Hackers Demand Bitcoin to Unlock Hijacked Male Chastity Cages
The security risk of app-controlled BDSM devices is real.
The message was short, direct, and—considering what it referred to—terrifying: “Your c*ck is mine now.”
Unless that is, the hacker who’d taken control of the victim’s Cellmate male chastity device immediately received $750 in Bitcoin.
What’s more troubling is that Cellmate was warned about vulnerabilities in its app two years ago and that this wasn’t an isolated case.
Unless the industry takes this seriously, we may be looking at the beginning of a sex tech-specific ransomware nightmare.
‘Fortunately, I didn’t have this locked on—’
According to Smelly, the founder of the malware tracking site, vx-underground, the message above came from a screenshot taken by someone contacted by one of these illicit hackers.
Delving deeper, Motherboard found and interviewed similar victims. One, who preferred to identified only as Robert, shared his relief that he wasn’t using his Cellmate at the time:
Fortunately, I didn’t have this locked on myself while this happened.
Another, known as RJ, expressed the same:
I wasn’t the owner of the cage anymore, so I didn’t have full control over the cage at any given moment.
There’s a real possibility, however, that reports like these are just the tip of the iceberg, with considerably more Cellmate users affected or potentially held hostage. Their distress is perhaps exacerbated by guilt or shame regarding their sexuality, making them as socially trapped as they are by the ransomware demand.
Control and safety
Qiui says their China-based company “believes that a true chastity experience is one that does not allow the wearer to have any control over.”
A statement that somewhat touches on a sizably portion of chastity’s erotic allure, as in a person aroused by consensually reliquishing the control of their sexuality—somewith with and sometimes not by suitable hardware—to whoever holds the key.
Superficially, Cellmate appears well-designed with comfort for the wearer right up there with its intended purpose.
Setting it apart from other chastity rigs, however, was Qiui’s decision to jump on the Internet-of-things bandwagon by swapping out an actual, hold-in-your-hand key for Bluetooth via an Android or iOS smartphone app.
Under its hood is where things went horribly wrong.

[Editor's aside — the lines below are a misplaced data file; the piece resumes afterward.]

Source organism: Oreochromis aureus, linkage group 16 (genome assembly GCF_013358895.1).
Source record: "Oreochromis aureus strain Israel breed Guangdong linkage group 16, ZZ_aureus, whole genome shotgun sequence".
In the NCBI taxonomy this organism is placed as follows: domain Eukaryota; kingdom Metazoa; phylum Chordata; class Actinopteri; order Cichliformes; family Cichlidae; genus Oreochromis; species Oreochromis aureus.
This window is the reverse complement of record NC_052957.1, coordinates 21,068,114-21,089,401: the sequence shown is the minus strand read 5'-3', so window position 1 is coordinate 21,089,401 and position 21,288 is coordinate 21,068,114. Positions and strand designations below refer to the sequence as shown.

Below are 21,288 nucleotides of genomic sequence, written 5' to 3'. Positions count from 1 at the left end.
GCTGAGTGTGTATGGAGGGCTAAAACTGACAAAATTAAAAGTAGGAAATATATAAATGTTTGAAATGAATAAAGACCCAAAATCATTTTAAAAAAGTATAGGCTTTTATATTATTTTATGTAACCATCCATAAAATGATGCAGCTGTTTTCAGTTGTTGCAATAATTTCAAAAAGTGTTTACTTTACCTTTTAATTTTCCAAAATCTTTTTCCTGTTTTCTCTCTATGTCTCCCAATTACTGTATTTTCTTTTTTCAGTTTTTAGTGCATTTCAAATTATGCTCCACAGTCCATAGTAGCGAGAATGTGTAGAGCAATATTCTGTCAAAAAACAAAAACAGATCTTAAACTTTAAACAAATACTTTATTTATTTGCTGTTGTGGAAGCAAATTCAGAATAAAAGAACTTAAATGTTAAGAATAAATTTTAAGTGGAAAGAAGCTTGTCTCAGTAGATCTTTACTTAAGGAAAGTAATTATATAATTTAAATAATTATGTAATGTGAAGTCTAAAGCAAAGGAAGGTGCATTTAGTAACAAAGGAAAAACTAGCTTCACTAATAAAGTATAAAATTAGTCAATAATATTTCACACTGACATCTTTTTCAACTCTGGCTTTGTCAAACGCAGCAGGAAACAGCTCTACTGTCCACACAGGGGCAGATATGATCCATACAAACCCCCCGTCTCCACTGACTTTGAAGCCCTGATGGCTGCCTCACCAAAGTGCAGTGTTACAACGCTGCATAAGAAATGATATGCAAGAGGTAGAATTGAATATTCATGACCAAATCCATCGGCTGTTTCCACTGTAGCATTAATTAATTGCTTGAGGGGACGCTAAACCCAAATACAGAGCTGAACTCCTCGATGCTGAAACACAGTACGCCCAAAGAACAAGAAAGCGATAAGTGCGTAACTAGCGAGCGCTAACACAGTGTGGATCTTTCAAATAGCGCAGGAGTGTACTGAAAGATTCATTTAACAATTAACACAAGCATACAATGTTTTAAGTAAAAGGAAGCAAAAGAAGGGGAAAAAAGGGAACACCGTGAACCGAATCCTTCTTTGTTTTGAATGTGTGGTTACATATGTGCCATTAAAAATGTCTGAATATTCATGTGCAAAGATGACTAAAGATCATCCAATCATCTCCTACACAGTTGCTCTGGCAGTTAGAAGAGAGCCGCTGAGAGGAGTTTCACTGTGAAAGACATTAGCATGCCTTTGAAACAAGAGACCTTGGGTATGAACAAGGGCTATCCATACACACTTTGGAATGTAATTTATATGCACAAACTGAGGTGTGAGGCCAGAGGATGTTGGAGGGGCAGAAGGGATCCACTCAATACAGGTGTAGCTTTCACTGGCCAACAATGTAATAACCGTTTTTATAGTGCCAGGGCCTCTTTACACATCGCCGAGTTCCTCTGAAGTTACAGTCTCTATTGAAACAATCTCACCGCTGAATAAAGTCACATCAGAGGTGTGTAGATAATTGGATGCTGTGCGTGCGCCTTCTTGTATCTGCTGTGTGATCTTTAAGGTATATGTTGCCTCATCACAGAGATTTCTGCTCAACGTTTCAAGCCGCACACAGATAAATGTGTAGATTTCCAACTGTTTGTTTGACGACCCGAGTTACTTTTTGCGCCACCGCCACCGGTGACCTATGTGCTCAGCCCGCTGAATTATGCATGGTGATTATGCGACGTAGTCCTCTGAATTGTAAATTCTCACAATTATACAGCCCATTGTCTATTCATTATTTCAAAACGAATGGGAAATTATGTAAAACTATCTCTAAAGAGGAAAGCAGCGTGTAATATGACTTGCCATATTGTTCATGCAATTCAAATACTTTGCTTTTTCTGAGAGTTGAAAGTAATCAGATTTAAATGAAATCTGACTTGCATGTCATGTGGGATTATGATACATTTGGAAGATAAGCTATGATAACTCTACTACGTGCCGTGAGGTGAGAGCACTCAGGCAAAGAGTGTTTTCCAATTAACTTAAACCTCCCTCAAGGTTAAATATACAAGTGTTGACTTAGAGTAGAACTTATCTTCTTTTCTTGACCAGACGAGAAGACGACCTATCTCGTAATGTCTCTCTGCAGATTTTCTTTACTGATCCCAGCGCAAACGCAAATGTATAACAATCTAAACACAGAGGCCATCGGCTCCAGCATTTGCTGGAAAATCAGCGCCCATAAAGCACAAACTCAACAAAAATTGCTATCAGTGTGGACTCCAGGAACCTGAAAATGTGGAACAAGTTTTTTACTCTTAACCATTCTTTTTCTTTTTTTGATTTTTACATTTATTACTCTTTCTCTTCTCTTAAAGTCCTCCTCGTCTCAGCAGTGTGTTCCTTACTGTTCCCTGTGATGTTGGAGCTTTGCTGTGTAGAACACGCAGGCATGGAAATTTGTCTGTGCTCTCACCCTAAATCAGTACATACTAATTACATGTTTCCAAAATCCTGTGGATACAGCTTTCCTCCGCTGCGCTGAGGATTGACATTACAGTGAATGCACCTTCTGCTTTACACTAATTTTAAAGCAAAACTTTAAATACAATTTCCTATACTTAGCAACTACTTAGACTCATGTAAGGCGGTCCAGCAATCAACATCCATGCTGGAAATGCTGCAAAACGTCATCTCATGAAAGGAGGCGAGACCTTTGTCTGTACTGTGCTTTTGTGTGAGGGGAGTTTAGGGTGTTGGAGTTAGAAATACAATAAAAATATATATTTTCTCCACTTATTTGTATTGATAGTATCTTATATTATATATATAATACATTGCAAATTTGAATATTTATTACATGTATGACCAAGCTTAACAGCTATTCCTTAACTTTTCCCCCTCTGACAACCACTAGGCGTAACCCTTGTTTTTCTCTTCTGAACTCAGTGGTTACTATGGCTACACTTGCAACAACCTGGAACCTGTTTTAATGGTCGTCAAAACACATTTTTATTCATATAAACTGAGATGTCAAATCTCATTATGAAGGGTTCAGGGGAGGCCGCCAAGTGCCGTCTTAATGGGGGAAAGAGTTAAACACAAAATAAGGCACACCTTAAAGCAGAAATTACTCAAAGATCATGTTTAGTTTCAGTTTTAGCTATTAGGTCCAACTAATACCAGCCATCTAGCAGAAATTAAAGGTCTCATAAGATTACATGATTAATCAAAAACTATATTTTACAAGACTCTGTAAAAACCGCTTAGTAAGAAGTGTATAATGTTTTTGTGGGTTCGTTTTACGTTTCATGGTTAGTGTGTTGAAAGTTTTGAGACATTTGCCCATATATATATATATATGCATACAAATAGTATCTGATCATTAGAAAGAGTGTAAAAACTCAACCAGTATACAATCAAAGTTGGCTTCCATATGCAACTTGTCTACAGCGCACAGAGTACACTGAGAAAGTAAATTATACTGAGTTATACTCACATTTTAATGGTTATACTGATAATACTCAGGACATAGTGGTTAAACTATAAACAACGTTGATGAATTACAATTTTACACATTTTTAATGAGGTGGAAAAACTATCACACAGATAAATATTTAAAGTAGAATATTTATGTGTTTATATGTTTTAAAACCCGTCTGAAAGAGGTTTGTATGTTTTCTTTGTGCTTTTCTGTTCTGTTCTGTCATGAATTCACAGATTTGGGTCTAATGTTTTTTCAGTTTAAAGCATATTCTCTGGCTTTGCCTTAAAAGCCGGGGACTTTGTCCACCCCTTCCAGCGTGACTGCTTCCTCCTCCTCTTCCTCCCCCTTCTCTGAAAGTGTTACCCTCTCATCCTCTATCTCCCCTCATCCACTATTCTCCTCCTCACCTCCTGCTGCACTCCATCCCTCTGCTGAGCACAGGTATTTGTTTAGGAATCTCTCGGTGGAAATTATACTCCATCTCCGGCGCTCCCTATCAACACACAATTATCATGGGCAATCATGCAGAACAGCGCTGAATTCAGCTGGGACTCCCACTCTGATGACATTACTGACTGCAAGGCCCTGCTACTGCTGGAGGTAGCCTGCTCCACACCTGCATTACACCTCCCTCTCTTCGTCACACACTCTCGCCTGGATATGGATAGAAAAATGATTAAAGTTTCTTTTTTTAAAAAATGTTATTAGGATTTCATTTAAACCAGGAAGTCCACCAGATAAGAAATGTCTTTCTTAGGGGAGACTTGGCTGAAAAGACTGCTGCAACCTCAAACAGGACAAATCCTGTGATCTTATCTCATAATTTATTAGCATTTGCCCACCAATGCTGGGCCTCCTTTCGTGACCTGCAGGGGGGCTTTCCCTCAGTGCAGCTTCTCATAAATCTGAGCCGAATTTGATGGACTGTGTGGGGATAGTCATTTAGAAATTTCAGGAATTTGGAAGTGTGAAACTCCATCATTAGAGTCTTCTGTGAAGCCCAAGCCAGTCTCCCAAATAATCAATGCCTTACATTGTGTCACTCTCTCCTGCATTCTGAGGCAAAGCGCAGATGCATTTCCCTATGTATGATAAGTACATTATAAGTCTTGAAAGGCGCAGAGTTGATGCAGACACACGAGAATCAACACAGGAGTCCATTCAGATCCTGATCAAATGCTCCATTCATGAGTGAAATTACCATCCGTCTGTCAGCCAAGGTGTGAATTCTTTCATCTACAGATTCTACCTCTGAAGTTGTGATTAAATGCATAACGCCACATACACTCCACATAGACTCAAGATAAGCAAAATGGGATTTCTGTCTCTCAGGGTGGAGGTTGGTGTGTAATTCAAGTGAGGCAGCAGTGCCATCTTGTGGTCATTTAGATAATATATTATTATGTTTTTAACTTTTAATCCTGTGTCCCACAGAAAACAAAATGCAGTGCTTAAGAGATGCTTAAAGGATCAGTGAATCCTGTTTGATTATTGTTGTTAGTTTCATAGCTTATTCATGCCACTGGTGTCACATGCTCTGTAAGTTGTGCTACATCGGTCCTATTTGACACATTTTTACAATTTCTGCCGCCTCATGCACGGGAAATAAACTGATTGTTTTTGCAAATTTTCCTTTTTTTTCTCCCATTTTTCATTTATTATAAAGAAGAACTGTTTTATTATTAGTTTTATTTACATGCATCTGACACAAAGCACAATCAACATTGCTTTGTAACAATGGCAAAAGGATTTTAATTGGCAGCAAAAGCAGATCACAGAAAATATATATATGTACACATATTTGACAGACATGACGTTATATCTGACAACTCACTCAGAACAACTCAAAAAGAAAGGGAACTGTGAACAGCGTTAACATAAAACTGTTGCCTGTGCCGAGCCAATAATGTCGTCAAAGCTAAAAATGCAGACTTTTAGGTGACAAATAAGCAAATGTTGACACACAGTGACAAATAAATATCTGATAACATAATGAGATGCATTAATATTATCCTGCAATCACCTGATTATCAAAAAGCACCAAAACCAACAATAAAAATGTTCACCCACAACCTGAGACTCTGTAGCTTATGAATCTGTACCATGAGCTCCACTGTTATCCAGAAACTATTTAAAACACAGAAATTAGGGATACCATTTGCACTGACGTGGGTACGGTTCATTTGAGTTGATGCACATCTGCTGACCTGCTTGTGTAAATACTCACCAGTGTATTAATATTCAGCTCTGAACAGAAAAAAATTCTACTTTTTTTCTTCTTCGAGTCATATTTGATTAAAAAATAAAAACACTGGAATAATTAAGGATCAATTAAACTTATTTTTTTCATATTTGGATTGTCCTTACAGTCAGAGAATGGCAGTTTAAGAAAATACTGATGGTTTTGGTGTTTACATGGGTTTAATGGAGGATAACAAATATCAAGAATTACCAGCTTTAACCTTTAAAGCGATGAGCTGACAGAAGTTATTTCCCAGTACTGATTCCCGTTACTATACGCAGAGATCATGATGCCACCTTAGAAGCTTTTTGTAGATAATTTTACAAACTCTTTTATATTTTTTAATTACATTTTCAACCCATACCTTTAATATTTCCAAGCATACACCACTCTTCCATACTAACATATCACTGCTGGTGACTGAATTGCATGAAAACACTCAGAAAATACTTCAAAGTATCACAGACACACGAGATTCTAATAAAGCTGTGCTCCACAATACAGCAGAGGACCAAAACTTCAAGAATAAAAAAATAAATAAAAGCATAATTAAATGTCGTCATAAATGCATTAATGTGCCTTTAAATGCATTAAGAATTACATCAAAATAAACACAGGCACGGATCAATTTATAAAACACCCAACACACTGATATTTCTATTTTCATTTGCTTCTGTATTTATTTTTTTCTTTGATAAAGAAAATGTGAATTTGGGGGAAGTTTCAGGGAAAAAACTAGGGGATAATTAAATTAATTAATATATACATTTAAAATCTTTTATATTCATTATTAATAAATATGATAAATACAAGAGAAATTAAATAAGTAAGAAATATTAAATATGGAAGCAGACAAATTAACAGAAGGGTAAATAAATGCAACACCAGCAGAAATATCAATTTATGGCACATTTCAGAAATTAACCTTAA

If you’ve followed sex tech news and developments over the last few years you’re familiar with the ongoing security debate, where periodically white hat hackers publicly demonstrate how easily these kind of devices can often be breached.
So you’d think a large company like Qiui would’ve paid extra-attention to making products, like their cellmate, as secure as possible.
Warned—and now unresponsive
But this ostensibly was not been the case and may have cause unreported Cellmate users having to pay the financial and emotional price for Qiui’s oversight.
This is far from hyperbole, as Pen Test Partners, a company dedicated to identifying and calling attention to security issues, reported on Cellmate’s vulnerabilities back in October of 2019!
Qiui’s response to these ransomware attacks—as of the writing of this article—has been to not to respond to customers or reporters demanding to know what they’re doing about it.
Qiui's United States distributor has stated that a recent software upgrade should have addressed this issue. Though it’s all-but-impossible to know how effective this was, considering again how new or previous victims may not feel safe coming forward.
When smart is a dumb thing to do
There’s a bigger issue to consider, one I’m personally conflicted about, as, on one hand, I’m excited by the current wild and sexy world of sex tech—and extra at what might be coming next.
But then the other hand, developers must ensure their “smart” technology is thoroughly secure before jumping on the Internet-connected sex toy bandwagon, especially when it comes to BDSM-related devices that lock.
Not only that but if there is a breach, companies need to be held accountable and take responsibility.